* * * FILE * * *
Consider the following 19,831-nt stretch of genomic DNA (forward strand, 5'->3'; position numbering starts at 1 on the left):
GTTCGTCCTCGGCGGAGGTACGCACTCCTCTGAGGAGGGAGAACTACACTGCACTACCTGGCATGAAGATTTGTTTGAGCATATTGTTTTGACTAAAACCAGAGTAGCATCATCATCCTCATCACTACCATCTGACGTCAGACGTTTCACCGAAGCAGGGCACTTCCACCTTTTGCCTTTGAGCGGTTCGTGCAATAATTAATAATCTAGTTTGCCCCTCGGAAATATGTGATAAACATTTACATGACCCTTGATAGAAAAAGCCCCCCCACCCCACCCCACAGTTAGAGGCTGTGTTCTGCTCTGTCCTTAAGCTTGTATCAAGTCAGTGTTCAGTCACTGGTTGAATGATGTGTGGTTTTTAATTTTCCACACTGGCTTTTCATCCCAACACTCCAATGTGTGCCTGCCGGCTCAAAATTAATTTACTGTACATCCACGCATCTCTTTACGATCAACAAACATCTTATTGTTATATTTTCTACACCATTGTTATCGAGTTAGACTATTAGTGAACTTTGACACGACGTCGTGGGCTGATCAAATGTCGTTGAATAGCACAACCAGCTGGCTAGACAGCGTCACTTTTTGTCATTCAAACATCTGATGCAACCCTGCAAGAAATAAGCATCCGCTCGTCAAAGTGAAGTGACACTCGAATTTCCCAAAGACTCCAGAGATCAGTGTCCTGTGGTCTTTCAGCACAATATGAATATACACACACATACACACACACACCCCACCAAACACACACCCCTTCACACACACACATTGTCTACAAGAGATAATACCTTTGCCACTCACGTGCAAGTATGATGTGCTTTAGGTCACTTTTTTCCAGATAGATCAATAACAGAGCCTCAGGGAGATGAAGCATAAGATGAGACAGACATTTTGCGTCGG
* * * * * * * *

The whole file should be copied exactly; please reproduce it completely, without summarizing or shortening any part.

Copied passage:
Consider the following 19,831-nt stretch of genomic DNA (forward strand, 5'->3'; position numbering starts at 1 on the left):
GTTCGTCCTCGGCGGAGGTACGCACTCCTCTGAGGAGGGAGAACTACACTGCACTACCTGGCATGAAGATTTGTTTGAGCATATTGTTTTGACTAAAACCAGAGTAGCATCATCATCCTCATCACTACCATCTGACGTCAGACGTTTCACCGAAGCAGGGCACTTCCACCTTTTGCCTTTGAGCGGTTCGTGCAATAATTAATAATCTAGTTTGCCCCTCGGAAATATGTGATAAACATTTACATGACCCTTGATAGAAAAAGCCCCCCCACCCCACCCCACAGTTAGAGGCTGTGTTCTGCTCTGTCCTTAAGCTTGTATCAAGTCAGTGTTCAGTCACTGGTTGAATGATGTGTGGTTTTTAATTTTCCACACTGGCTTTTCATCCCAACACTCCAATGTGTGCCTGCCGGCTCAAAATTAATTTACTGTACATCCACGCATCTCTTTACGATCAACAAACATCTTATTGTTATATTTTCTACACCATTGTTATCGAGTTAGACTATTAGTGAACTTTGACACGACGTCGTGGGCTGATCAAATGTCGTTGAATAGCACAACCAGCTGGCTAGACAGCGTCACTTTTTGTCATTCAAACATCTGATGCAACCCTGCAAGAAATAAGCATCCGCTCGTCAAAGTGAAGTGACACTCGAATTTCCCAAAGACTCCAGAGATCAGTGTCCTGTGGTCTTTCAGCACAATATGAATATACACACACATACACACACACACCCCACCAAACACACACCCCTTCACACACACACATTGTCTACAAGAGATAATACCTTTGCCACTCACGTGCAAGTATGATGTGCTTTAGGTCACTTTTTTCCAGATAGATCAATAACAGAGCCTCAGGGAGATGAAGCATAAGATGAGACAGACATTTTGCGTCGG